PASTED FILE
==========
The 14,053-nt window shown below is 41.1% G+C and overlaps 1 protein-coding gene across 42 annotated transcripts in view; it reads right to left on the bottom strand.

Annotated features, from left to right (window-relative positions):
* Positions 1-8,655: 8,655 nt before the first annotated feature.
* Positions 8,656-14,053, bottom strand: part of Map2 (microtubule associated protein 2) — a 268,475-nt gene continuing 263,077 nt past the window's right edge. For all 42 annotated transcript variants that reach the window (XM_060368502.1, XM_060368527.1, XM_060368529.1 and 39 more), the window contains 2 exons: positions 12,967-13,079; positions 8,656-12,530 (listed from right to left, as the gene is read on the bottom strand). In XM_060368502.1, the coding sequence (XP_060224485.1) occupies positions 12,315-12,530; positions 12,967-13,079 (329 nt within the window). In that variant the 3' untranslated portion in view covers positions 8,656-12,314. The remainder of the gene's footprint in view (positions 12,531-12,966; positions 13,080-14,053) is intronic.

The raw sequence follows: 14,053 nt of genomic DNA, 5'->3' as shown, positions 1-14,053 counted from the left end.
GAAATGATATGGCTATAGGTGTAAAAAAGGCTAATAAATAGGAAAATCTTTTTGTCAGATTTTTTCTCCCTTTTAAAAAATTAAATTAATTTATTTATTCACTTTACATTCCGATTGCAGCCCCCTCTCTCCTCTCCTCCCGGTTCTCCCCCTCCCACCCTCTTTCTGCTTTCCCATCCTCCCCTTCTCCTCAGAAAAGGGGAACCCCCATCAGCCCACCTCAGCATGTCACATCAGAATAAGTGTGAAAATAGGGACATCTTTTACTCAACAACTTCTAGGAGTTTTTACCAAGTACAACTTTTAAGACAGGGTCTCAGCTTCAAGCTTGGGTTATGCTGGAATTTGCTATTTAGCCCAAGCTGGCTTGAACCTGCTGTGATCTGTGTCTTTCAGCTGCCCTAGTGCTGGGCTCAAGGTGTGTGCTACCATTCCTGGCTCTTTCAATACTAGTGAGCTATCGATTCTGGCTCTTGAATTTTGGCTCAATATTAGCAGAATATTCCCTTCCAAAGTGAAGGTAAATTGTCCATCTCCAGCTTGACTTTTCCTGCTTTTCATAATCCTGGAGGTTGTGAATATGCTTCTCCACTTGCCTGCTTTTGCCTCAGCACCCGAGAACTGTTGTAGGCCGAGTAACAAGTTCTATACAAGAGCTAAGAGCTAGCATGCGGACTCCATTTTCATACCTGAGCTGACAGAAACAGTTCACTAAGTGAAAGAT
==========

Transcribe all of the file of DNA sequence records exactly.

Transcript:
The 14,053-nt window shown below is 41.1% G+C and overlaps 1 protein-coding gene across 42 annotated transcripts in view; it reads right to left on the bottom strand.

Annotated features, from left to right (window-relative positions):
* Positions 1-8,655: 8,655 nt before the first annotated feature.
* Positions 8,656-14,053, bottom strand: part of Map2 (microtubule associated protein 2) — a 268,475-nt gene continuing 263,077 nt past the window's right edge. For all 42 annotated transcript variants that reach the window (XM_060368502.1, XM_060368527.1, XM_060368529.1 and 39 more), the window contains 2 exons: positions 12,967-13,079; positions 8,656-12,530 (listed from right to left, as the gene is read on the bottom strand). In XM_060368502.1, the coding sequence (XP_060224485.1) occupies positions 12,315-12,530; positions 12,967-13,079 (329 nt within the window). In that variant the 3' untranslated portion in view covers positions 8,656-12,314. The remainder of the gene's footprint in view (positions 12,531-12,966; positions 13,080-14,053) is intronic.

The raw sequence follows: 14,053 nt of genomic DNA, 5'->3' as shown, positions 1-14,053 counted from the left end.
GAAATGATATGGCTATAGGTGTAAAAAAGGCTAATAAATAGGAAAATCTTTTTGTCAGATTTTTTCTCCCTTTTAAAAAATTAAATTAATTTATTTATTCACTTTACATTCCGATTGCAGCCCCCTCTCTCCTCTCCTCCCGGTTCTCCCCCTCCCACCCTCTTTCTGCTTTCCCATCCTCCCCTTCTCCTCAGAAAAGGGGAACCCCCATCAGCCCACCTCAGCATGTCACATCAGAATAAGTGTGAAAATAGGGACATCTTTTACTCAACAACTTCTAGGAGTTTTTACCAAGTACAACTTTTAAGACAGGGTCTCAGCTTCAAGCTTGGGTTATGCTGGAATTTGCTATTTAGCCCAAGCTGGCTTGAACCTGCTGTGATCTGTGTCTTTCAGCTGCCCTAGTGCTGGGCTCAAGGTGTGTGCTACCATTCCTGGCTCTTTCAATACTAGTGAGCTATCGATTCTGGCTCTTGAATTTTGGCTCAATATTAGCAGAATATTCCCTTCCAAAGTGAAGGTAAATTGTCCATCTCCAGCTTGACTTTTCCTGCTTTTCATAATCCTGGAGGTTGTGAATATGCTTCTCCACTTGCCTGCTTTTGCCTCAGCACCCGAGAACTGTTGTAGGCCGAGTAACAAGTTCTATACAAGAGCTAAGAGCTAGCATGCGGACTCCATTTTCATACCTGAGCTGACAGAAACAGTTCACTAAGTGAAAGAT